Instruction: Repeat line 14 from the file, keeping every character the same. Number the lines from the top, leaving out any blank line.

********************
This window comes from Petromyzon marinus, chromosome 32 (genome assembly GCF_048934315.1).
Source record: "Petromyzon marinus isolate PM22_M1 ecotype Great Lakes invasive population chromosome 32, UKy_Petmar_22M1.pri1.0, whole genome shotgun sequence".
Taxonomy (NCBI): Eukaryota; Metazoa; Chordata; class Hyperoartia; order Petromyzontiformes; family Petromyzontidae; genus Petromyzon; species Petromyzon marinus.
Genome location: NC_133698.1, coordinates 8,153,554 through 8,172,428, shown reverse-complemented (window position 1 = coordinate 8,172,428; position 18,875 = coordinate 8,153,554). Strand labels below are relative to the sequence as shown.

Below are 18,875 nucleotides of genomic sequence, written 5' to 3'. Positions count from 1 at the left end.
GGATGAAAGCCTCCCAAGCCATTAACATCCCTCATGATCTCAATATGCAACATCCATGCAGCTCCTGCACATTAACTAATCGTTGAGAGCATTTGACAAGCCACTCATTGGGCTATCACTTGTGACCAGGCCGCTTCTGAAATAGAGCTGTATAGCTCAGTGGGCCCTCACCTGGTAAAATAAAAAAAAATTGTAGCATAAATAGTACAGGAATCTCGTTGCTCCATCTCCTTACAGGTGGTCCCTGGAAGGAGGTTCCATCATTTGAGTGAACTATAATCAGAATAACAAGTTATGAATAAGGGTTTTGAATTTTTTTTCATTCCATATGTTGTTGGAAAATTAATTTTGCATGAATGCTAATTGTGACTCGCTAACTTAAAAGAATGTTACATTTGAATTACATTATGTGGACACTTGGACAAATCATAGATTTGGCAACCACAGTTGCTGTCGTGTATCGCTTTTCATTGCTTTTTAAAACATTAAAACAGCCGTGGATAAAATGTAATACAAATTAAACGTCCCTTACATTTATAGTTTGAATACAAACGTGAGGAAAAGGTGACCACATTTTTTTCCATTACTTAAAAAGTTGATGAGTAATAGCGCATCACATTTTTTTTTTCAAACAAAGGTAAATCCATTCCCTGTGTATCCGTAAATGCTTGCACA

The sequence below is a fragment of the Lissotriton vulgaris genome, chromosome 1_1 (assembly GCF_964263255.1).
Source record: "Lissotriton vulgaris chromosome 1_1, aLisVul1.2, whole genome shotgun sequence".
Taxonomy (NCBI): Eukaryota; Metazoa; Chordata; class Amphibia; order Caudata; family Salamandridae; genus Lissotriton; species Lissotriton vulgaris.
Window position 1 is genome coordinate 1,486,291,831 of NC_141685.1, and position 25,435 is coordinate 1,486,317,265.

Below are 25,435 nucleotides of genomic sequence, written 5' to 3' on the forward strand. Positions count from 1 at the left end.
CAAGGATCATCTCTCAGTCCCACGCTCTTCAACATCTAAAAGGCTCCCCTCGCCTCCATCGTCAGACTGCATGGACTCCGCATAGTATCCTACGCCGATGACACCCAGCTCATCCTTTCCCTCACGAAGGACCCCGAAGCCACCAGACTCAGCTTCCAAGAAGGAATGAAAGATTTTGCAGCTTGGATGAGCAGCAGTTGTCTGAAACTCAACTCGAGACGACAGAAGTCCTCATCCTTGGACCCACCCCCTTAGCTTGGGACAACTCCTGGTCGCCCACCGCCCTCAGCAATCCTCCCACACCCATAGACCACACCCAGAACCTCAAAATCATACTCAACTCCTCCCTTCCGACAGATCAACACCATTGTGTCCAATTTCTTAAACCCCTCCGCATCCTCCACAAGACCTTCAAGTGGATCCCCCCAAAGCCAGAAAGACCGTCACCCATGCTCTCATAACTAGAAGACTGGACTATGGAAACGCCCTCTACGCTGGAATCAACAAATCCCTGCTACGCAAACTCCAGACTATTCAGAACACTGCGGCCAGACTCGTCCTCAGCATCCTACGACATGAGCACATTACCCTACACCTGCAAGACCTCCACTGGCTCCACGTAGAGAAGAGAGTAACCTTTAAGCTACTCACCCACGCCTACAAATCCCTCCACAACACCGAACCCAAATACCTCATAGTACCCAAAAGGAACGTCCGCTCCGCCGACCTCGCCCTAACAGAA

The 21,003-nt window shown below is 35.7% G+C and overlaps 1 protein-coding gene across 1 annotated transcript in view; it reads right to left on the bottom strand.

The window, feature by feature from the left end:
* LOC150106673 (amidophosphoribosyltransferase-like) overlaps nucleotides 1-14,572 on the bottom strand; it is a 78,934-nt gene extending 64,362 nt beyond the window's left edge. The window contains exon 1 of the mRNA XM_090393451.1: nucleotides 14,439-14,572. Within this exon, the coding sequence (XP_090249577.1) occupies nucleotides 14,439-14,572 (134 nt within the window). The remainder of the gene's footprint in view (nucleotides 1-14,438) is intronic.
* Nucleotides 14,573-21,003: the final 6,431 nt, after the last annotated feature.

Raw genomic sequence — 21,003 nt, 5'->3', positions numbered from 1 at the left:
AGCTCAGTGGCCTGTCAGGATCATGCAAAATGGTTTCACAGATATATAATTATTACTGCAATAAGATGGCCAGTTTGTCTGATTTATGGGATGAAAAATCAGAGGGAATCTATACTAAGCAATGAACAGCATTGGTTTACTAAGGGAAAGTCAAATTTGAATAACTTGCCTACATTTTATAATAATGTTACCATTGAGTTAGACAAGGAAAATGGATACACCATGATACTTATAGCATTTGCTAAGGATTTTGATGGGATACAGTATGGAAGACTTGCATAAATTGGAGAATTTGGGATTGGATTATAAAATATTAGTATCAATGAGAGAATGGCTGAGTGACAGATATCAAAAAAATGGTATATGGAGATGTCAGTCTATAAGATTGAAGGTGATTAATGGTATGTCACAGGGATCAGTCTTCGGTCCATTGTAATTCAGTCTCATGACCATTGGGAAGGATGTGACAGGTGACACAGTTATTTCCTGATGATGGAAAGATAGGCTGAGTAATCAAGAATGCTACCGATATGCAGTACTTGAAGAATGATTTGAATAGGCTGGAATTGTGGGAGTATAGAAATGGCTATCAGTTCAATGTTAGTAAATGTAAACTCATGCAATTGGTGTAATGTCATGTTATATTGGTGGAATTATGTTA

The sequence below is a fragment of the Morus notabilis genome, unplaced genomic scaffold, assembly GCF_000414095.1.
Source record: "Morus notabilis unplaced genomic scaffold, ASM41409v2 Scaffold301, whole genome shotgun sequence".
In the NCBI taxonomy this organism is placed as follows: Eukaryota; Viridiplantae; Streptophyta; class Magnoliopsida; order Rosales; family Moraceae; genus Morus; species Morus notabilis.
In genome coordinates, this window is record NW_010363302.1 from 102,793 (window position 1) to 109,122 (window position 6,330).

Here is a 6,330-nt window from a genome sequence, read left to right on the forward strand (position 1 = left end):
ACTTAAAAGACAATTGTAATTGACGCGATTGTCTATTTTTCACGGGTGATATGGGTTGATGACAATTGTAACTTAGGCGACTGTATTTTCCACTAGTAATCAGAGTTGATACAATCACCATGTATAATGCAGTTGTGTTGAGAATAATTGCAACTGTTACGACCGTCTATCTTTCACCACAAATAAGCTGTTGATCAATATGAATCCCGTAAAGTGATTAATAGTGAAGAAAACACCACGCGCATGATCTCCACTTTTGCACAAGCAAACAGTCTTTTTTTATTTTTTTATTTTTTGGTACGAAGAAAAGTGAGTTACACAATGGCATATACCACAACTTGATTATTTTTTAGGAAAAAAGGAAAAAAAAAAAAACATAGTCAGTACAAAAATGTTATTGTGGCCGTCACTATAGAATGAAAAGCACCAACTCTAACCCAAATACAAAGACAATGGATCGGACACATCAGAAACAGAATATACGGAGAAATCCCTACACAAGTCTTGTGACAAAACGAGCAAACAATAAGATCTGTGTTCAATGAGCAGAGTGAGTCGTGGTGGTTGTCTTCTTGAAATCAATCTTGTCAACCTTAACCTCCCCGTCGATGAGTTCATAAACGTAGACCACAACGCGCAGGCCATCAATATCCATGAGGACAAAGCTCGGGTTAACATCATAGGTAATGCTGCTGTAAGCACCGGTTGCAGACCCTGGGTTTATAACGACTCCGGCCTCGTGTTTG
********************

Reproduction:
The window, feature by feature from the left end: